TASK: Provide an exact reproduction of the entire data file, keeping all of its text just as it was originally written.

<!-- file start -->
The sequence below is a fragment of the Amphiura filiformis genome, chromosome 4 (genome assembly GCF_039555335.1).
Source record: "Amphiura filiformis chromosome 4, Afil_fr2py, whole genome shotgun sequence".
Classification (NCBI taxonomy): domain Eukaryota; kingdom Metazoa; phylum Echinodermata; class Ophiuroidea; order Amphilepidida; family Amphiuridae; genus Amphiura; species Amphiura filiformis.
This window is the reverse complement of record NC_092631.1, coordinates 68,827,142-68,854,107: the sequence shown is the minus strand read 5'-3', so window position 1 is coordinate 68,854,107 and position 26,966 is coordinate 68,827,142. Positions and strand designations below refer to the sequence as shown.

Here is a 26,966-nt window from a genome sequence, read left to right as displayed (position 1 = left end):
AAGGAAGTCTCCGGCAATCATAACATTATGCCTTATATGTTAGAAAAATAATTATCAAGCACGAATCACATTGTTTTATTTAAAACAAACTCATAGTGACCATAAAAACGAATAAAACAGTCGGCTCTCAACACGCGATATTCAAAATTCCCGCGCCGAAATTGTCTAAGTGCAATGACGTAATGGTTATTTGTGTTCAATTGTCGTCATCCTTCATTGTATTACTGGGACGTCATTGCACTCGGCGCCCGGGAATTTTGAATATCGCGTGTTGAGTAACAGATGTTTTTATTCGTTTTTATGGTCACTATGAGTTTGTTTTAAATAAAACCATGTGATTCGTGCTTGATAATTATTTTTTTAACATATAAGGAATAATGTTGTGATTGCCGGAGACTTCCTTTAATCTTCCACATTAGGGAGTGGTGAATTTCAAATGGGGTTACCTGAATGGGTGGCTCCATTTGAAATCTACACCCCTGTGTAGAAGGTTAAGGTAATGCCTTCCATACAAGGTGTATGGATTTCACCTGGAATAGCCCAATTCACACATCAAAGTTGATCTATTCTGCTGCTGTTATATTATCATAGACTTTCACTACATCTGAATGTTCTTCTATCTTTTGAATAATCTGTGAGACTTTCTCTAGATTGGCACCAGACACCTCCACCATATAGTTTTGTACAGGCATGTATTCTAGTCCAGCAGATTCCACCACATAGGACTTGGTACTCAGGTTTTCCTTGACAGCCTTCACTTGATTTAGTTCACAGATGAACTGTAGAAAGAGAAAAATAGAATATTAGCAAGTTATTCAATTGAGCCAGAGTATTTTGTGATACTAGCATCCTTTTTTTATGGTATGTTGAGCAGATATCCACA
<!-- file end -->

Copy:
The sequence below is a fragment of the Amphiura filiformis genome, chromosome 4 (genome assembly GCF_039555335.1).
Source record: "Amphiura filiformis chromosome 4, Afil_fr2py, whole genome shotgun sequence".
Classification (NCBI taxonomy): domain Eukaryota; kingdom Metazoa; phylum Echinodermata; class Ophiuroidea; order Amphilepidida; family Amphiuridae; genus Amphiura; species Amphiura filiformis.
This window is the reverse complement of record NC_092631.1, coordinates 68,827,142-68,854,107: the sequence shown is the minus strand read 5'-3', so window position 1 is coordinate 68,854,107 and position 26,966 is coordinate 68,827,142. Positions and strand designations below refer to the sequence as shown.

Here is a 26,966-nt window from a genome sequence, read left to right as displayed (position 1 = left end):
AAGGAAGTCTCCGGCAATCATAACATTATGCCTTATATGTTAGAAAAATAATTATCAAGCACGAATCACATTGTTTTATTTAAAACAAACTCATAGTGACCATAAAAACGAATAAAACAGTCGGCTCTCAACACGCGATATTCAAAATTCCCGCGCCGAAATTGTCTAAGTGCAATGACGTAATGGTTATTTGTGTTCAATTGTCGTCATCCTTCATTGTATTACTGGGACGTCATTGCACTCGGCGCCCGGGAATTTTGAATATCGCGTGTTGAGTAACAGATGTTTTTATTCGTTTTTATGGTCACTATGAGTTTGTTTTAAATAAAACCATGTGATTCGTGCTTGATAATTATTTTTTTAACATATAAGGAATAATGTTGTGATTGCCGGAGACTTCCTTTAATCTTCCACATTAGGGAGTGGTGAATTTCAAATGGGGTTACCTGAATGGGTGGCTCCATTTGAAATCTACACCCCTGTGTAGAAGGTTAAGGTAATGCCTTCCATACAAGGTGTATGGATTTCACCTGGAATAGCCCAATTCACACATCAAAGTTGATCTATTCTGCTGCTGTTATATTATCATAGACTTTCACTACATCTGAATGTTCTTCTATCTTTTGAATAATCTGTGAGACTTTCTCTAGATTGGCACCAGACACCTCCACCATATAGTTTTGTACAGGCATGTATTCTAGTCCAGCAGATTCCACCACATAGGACTTGGTACTCAGGTTTTCCTTGACAGCCTTCACTTGATTTAGTTCACAGATGAACTGTAGAAAGAGAAAAATAGAATATTAGCAAGTTATTCAATTGAGCCAGAGTATTTTGTGATACTAGCATCCTTTTTTTATGGTATGTTGAGCAGATATCCACA